Category: Organization of Afro-American Unity

Che Guevara on the CBS current affairs program ‘Face the Nation’ in New York on December 13, 1964. 

While in New York, Malcolm X invited

Che Guevara

to come to the Audubon Ballroom to speak to a meeting of the OAAU [Organization of Afro-American Unity]. Che initially accepted the invitation but later concluded, as he wrote in a message that Malcolm read to the audience, that security “conditions are not good for [my participation in] this meeting.” Che added: “Receive the warm salutations of the Cuban people and especially those of Fidel, who remembers enthusiastically his visit to Harlem a few years ago. United we will win.”

“I love a revolutionary,” Malcolm told the audience at the Audubon that night, as he prepared to read Che’s note. “And one of the most revolutionary men in this country right now was going to come out here … but he thought better of it.” Malcolm cautioned participants never to let anyone choose their friends for them. “I don’t,” Malcolm said. “And you shouldn’t… You and I should practice the habit of weighing people and weighing situations and weighing groups and weighing governments for ourselves.”

(Excerpt from Malcolm X, Black Liberation, and the Road to Workers Power)

Malcolm X – The Progenitor Panther

“If they had not murdered Malcolm X, there probably never would have been a Black Panther Party”- Bobby Seale, co-founder of the Black Panther Party

Malcolm X was always quoted as saying, “History is best qualified to reward all research”. When studying the history of Black people in America in dealing with oppression of the power structure, he saw the necessity for our people to strike back against our oppressors in self-defense and self-determination. Because of the oppression, repression and psychological warfare of self-hate, we have seen ourselves as inferior and not worthy of confronting the reactionary racists at any level of society in a systematic social order enforced system. Behind closed doors, Civil Rights leaders like Martin Luther King, A. Phillip Randolph, Whitney Young, Roy Wilkins and others would use Malcolm’s defiant words as a “counter” to them in order to obtain civil rights cooperation from the power structure. Those leaders would tell government officials, “Look, we are non-violent but outside is that other brother and he is not like us”. US officials would be more flexible in their positions and more willing to negotiate with them or eventually be confronted by Malcolm X – The Progenitor Panther.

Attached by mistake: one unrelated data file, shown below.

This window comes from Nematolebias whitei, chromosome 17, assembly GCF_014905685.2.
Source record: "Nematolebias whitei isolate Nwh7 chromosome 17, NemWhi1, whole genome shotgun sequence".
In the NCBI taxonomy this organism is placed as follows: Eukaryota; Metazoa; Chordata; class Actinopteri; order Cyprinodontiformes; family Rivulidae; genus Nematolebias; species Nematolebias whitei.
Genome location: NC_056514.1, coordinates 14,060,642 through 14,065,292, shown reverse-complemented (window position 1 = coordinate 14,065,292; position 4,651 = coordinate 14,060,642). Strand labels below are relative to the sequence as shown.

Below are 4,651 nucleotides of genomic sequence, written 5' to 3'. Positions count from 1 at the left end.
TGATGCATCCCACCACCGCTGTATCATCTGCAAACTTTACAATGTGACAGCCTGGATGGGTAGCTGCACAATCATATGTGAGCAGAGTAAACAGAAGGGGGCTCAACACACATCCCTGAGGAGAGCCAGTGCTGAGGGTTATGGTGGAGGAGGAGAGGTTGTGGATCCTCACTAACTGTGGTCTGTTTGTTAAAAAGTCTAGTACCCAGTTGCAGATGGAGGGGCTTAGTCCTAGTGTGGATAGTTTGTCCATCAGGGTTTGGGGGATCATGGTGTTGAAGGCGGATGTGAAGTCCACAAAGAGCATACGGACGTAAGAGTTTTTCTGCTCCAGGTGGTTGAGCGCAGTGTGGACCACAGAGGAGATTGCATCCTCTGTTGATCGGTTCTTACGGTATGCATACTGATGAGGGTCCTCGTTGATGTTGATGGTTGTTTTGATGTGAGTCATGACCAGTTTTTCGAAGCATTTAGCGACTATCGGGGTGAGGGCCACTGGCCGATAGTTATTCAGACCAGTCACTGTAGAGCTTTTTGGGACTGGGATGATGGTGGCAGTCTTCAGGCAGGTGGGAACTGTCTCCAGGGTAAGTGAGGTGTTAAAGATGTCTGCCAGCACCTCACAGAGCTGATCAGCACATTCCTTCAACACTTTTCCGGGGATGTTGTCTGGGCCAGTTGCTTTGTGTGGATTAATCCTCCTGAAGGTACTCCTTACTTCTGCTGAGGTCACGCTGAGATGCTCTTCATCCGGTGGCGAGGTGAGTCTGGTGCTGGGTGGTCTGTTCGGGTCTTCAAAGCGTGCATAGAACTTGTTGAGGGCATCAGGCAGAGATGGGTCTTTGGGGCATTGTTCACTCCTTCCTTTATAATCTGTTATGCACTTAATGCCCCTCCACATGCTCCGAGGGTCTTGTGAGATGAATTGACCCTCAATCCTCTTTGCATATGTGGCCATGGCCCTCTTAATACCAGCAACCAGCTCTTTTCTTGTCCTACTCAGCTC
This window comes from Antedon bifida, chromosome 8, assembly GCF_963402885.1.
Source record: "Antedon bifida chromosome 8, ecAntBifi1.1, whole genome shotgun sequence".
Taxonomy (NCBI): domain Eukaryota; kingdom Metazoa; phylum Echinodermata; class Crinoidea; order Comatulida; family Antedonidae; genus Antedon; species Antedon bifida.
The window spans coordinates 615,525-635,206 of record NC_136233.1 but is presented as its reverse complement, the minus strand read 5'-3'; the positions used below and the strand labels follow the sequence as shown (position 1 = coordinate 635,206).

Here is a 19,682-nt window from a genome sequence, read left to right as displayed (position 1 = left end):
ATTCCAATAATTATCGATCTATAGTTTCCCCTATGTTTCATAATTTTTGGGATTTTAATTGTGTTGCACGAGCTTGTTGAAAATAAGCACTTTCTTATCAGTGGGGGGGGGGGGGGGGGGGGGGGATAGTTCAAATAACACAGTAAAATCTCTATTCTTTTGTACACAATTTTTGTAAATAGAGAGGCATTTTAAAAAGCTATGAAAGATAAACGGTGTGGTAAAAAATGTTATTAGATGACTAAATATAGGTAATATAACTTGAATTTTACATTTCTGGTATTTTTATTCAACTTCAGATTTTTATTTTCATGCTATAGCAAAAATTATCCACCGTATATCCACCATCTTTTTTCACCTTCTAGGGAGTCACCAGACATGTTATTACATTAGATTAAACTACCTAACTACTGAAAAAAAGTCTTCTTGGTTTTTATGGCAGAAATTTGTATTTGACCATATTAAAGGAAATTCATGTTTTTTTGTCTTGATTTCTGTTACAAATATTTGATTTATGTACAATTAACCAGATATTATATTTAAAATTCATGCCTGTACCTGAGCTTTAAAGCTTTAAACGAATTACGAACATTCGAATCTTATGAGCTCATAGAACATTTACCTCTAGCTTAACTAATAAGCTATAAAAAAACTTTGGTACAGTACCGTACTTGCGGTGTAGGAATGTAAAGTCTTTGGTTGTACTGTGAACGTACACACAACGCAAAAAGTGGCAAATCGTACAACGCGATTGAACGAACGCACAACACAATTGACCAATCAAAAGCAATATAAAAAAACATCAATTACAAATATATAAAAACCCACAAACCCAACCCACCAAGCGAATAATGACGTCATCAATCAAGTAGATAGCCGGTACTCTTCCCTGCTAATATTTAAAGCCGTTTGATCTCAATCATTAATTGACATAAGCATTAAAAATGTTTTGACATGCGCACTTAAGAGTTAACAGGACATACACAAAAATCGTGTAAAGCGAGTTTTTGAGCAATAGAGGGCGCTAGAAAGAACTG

Bobby Seale recalls going to McClymonds High School in Oakland to hear Malcolm X speak and indicated that had Malcolm not been killed, the Black Panther Party probably would not have developed. He would have followed Malcolm in the Organization of Afro-American Unity (OAAU), modeled after the Organization of African Unity (OAU) on the African continent. Malcolm X aka El-Hajj Malik El Shabazz would inspire young revolutionaries like Huey P. Newton, Bobby Seale, Eldridge Cleaver, Assata Shakur, Stokely Carmichael and many others who yearned to be a free, independent people – By any means necessary.

In the Autobiography of Malcolm X, writer M.S. Handler wrote in the Introduction about the reaction of his wife to Malcolm after having invited him to their home and served him some tea while he discussed the book with her husband. Handler described what she thought of Brother Malcolm after he departed their residence in these words, “You know, it was like having tea with a black panther”.

(Read the full article via Rolling Out)